Friday, July 18, 2014


My editor just sent back his annotated version of my upcoming novel Life Unworthy.  So now the rewrites and editing begin.

When I first thought about writing, the prospect of having to rewrite and edit books over and over sounded so dull and miserable it kept me from even starting up a book at all.  The image of going over the same thing again and again to find mistakes just sounded hellish and I wanted no part of it.

Yet, once I sat down and wrote a book and started editing, I found that I didn't mind it at all.  In fact it was kind of fun to re read and fix bits of the story, add in what was missing, trim some parts out, and overall improve my work.  This surprised me, but it was at least a welcome and pleasant surprise.
So here goes another book, and by now I'm getting pretty good at editing, although I have a long ways to go before I'm truly in command of grammar and language.

As work goes on, I'll update it in this post, with any thoughts and oddities that come up, although I don't want it to be a spoiler post.  I'll be trying not to give much away not out of fear of having my work stolen, but because I want the book to be an interesting unexpected read.

Life Unworthy is a supernatural thriller set in WW2 Krakow under Nazi occupation.  The story centers around a girl, a werewolf, and the Nazis they face.  It started with a simple idea: what if in one of the showers in Birkenau, there was a werewolf inside?  From there it expanded into a hunt for the creature by the Nazis for a variety of reasons and ultimately an examination of the nature of evil hopefully told in an entertaining, at least somewhat frightening and suspenseful manner.

So here we go...

-So far the book is pretty clean, but I did run into a bit of a timing sequence.  Part of the problem is that I wrote this book over about 8 years time, and as a result I didn't always remember things exactly.  Another concern is that I have Rudolph Hess speaking to someone and by March/April of 1942 he'd been captured in Ireland.  So I had to replace him with Martin Bormann, who has a more monstrous personality and fits what I wanted out of that character better anyway.

-My public school education betrays me again.  I'm having a bit of problems with past participle and other more complex grammatical issues.  For the most part I do well but there are times when I use "was" instead of "had been" and so on.  There are fewer this book than previous ones but still more than I wish.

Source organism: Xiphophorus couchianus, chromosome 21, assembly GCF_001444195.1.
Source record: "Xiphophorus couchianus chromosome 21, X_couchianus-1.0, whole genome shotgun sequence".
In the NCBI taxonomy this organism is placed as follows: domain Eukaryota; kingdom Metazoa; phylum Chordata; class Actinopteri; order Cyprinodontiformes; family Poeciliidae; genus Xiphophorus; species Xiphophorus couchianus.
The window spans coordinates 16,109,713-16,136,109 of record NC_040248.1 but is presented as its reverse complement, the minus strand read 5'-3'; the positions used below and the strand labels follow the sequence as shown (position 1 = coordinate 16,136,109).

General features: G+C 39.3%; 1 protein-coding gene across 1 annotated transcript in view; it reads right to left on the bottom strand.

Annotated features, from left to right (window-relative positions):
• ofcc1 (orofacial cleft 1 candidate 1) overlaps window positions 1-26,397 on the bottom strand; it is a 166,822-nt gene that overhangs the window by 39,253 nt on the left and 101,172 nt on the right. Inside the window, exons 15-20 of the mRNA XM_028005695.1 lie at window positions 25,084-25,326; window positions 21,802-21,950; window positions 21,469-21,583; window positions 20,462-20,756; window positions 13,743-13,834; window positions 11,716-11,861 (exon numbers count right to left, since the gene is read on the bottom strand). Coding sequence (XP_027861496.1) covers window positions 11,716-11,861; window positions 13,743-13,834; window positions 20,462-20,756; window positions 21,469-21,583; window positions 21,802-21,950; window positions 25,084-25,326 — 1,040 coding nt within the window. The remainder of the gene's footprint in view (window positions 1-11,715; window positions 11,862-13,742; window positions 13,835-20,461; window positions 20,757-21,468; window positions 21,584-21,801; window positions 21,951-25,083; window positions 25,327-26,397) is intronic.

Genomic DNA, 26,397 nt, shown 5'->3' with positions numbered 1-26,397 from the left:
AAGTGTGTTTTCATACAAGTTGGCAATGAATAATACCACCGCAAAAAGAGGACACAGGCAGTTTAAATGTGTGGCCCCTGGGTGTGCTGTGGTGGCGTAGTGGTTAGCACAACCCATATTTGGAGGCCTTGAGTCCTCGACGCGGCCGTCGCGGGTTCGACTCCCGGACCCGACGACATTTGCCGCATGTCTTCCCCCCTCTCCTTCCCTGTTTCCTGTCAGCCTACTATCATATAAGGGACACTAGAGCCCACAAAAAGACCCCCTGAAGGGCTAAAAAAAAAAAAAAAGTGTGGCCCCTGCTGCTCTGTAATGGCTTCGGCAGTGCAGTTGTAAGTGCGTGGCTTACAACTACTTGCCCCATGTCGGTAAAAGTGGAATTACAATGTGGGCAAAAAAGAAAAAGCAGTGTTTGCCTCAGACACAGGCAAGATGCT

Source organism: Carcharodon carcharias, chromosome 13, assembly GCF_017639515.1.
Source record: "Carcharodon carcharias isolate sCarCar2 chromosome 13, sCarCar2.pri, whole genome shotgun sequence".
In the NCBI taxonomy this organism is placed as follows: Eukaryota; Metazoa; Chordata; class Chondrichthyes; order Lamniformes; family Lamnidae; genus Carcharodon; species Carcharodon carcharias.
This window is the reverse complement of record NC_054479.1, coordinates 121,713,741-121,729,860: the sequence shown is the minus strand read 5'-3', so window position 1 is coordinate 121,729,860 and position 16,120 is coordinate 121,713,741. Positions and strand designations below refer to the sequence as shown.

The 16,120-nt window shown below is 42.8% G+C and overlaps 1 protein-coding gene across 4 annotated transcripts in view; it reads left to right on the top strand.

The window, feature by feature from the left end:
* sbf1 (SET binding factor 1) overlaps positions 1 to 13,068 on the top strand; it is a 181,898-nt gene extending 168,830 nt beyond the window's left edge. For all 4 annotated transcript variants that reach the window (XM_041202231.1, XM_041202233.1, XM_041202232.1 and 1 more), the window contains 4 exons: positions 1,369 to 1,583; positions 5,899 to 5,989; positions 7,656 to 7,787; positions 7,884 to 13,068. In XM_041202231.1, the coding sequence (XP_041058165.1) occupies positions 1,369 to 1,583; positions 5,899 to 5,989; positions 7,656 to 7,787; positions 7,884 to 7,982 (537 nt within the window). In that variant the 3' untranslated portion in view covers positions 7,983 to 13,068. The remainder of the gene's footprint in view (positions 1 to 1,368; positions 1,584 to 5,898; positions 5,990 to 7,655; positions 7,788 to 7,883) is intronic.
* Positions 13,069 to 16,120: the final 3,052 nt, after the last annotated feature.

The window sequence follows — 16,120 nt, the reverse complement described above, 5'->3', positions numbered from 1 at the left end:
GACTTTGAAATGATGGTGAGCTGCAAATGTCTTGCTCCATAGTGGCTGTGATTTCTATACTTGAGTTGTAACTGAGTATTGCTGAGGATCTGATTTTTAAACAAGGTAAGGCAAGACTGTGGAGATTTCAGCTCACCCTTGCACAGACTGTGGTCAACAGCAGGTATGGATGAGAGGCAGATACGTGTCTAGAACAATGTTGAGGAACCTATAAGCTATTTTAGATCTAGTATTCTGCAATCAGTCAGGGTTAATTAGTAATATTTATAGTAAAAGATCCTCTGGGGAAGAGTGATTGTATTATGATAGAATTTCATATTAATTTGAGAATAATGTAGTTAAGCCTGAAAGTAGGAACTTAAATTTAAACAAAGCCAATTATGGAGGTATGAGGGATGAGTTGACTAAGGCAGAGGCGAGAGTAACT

-One of the toughest things when editing is to not just get pulled into the story.  What I meant to say flows in my head rather than what is actually typed, and while I gave it several months sitting fallow to step back from the book, my memory is such that its still quite fresh in my head.  I have to concentrate line by line to examine them specifically rather than read.

 -Twelve chapters in, the flow is not as disjointed as I feared while writing.  I've only had to do scant rewriting, to address a time line issue and some name changes.  At first one of the characters I had unable to speak German, but later he's fluent in it and his background story explains why so I have had to alter a few lines to fit that.  The little things you miss.

-One of the challenges in this kind of book is writing some of the characters well.  In a book filled with Nazis, it is a temptation to turn each of them into a cartoon monster, a black and horrible figure of madness and evil.  But each had his own motivations, and not all Nazis were necessarily monsters: Oskar Schnidler, for example, was a member of the Nazi Party.  My challenge is to make each of them interesting, plausible, and complex bad guys, not just thugs and brutes.  But that means they have to be at least at some level likeable and even admirable, if ultimately awful.

-Life Unworthy doesn't really have a main character, but the closest thing is a Polish woman named Aniela.  She isn't what one would call the typical "strong woman" character, in fact she's wracked by fear that her gypsy ancestry will be found out and her whole family will be dragged off to a camp by the Nazis.  She's my hook to the reader, to give them a feel as to what I understand and believe the times and life in Krakow in 1942 was like.  At the same time, because she's not bold and fearless, because she is so driven by passions and dread, I suspect some readers and reviewers might consider her a hapless heroine.  Yet she's the axle around which the entire story revolves, and all that comes about for good in the book is through and because of her quiet courage in the midst of raw terror.  Its a fine line to walk, but I hope I've done it well.

-I've gotten to one of my favorite parts of the book; the werewolf's story of how he became one.  Its a story within a story, a device I've always liked.  Once edited and ready to go, I intend to release it as a free download for people, to get a feel for the writing and a teaser for the book.  It spans several tumultuous decades over the turn of the century and through WWI, and its an attempt to show what it would be like to find yourself in this situation and seek a way out in the modern era.